IDEAS home Printed from https://ideas.repec.org/a/oup/restud/v67y2000i1p17-45..html
   My bibliography  Save this article

Basins of Attraction, Long-Run Stochastic Stability, and the Speed of Step-by-Step Evolution

Author

Listed:
  • Glenn Ellison

Abstract

The paper examines the behaviour of "evolutionary" models with ɛ-noise like those which have been used recently to discuss the evolution of social conventions. The paper is built around two main observations: that the "long run stochastic stability" of a convention is related to the speed with which evolution toward and away from the convention occurs, and that evolution is more rapid (and hence more powerful) when it may proceed via a series of small steps between intermediate steady states. The formal analysis uses two new measures, the radius and modified coradius, to characterize the long run stochastically stable set of an evolutionary model and to bound the speed with which evolutionary change occurs. Though not universally powerful, the result can be used to make many previous analyses more transparent and extends them by providing results on waiting times. A number of applications are also discussed. The selection of the risk dominant equilibrium in 2 × 2 games is generalized to the selection of ½-dominant equilibria in arbitrary games. Other applications involve two-dimensional local interaction and cycles as long run stochastically stable sets.

Suggested Citation

  • Glenn Ellison, 2000. "Basins of Attraction, Long-Run Stochastic Stability, and the Speed of Step-by-Step Evolution," Review of Economic Studies, Oxford University Press, vol. 67(1), pages 17-45.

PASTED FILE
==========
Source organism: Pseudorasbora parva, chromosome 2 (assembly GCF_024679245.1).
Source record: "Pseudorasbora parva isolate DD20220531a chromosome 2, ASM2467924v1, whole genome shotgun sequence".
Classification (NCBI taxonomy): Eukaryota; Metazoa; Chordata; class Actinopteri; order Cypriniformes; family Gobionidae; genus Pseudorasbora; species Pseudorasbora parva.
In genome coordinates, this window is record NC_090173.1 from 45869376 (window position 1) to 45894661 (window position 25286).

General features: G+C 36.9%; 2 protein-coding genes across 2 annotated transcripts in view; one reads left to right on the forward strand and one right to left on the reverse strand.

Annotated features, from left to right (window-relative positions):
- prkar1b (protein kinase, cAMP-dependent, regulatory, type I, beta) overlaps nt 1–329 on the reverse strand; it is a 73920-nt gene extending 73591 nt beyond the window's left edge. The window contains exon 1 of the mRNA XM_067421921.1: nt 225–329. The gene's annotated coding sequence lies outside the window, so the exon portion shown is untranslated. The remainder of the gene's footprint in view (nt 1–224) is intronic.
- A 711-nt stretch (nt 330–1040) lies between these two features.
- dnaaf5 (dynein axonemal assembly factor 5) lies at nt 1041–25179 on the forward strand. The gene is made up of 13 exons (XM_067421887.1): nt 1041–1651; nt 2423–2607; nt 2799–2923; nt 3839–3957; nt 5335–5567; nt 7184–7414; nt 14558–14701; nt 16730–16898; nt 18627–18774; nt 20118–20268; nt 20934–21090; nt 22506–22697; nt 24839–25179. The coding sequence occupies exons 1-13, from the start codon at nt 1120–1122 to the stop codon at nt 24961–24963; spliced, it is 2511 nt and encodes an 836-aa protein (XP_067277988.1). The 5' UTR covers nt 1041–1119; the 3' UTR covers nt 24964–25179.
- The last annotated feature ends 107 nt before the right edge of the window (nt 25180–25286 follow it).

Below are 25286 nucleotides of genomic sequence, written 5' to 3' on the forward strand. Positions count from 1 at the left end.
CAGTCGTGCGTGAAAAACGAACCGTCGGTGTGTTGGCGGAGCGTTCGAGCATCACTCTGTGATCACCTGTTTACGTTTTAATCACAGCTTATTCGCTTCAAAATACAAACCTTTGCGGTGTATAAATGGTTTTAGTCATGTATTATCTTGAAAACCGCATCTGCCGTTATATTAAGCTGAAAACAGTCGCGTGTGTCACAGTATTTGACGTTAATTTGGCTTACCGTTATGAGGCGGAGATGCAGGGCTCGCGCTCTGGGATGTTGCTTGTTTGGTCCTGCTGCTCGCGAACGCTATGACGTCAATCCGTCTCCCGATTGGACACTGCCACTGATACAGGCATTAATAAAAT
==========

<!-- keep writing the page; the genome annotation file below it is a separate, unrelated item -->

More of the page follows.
• Handle: RePEc:oup:restud:v:67:y:2000:i:1:p:17-45.
    as

    Download full text from publisher

    File URL: http://hdl.handle.net/10.1111/1467-937X.00119
    Download Restriction: Access to full text is restricted to subscribers.

    As the access to this document is restricted, you may want to search for a different version of it.

    More about this item

    Statistics

    Access and download statistics

    Corrections

    All material on this site has been provided by the respective publishers and authors. You can help correct errors and omissions. When requesting a correction, please mention this item's handle: RePEc:oup:restud:v:67:y:2000:i:1:p:17-45.. See general information about how to correct material in RePEc.

    For technical questions regarding this item, or to correct its authors, title, abstract, bibliographic or download information, contact: (Oxford University Press) or (Christopher F. Baum). General contact details of provider: .

    If you have authored this item and are not yet registered with RePEc, we encourage you to do it here. This allows to link your profile to this item. It also allows you to accept potential citations to this item that we are uncertain about.

    We have no references for this item. You can help adding them by using this form .

    If you know of missing items citing this one, you can help us creating those links by adding the relevant references in the same way as above, for each refering item. If you are a registered author of this item, you may also want to check the "citations" tab in your RePEc Author Service profile, as there may be some citations waiting for confirmation.

    Please note that corrections may take a couple of weeks to filter through the various RePEc services.

    IDEAS is a RePEc service hosted by the Research Division of the Federal Reserve Bank of St. Louis . RePEc uses bibliographic data supplied by the respective publishers.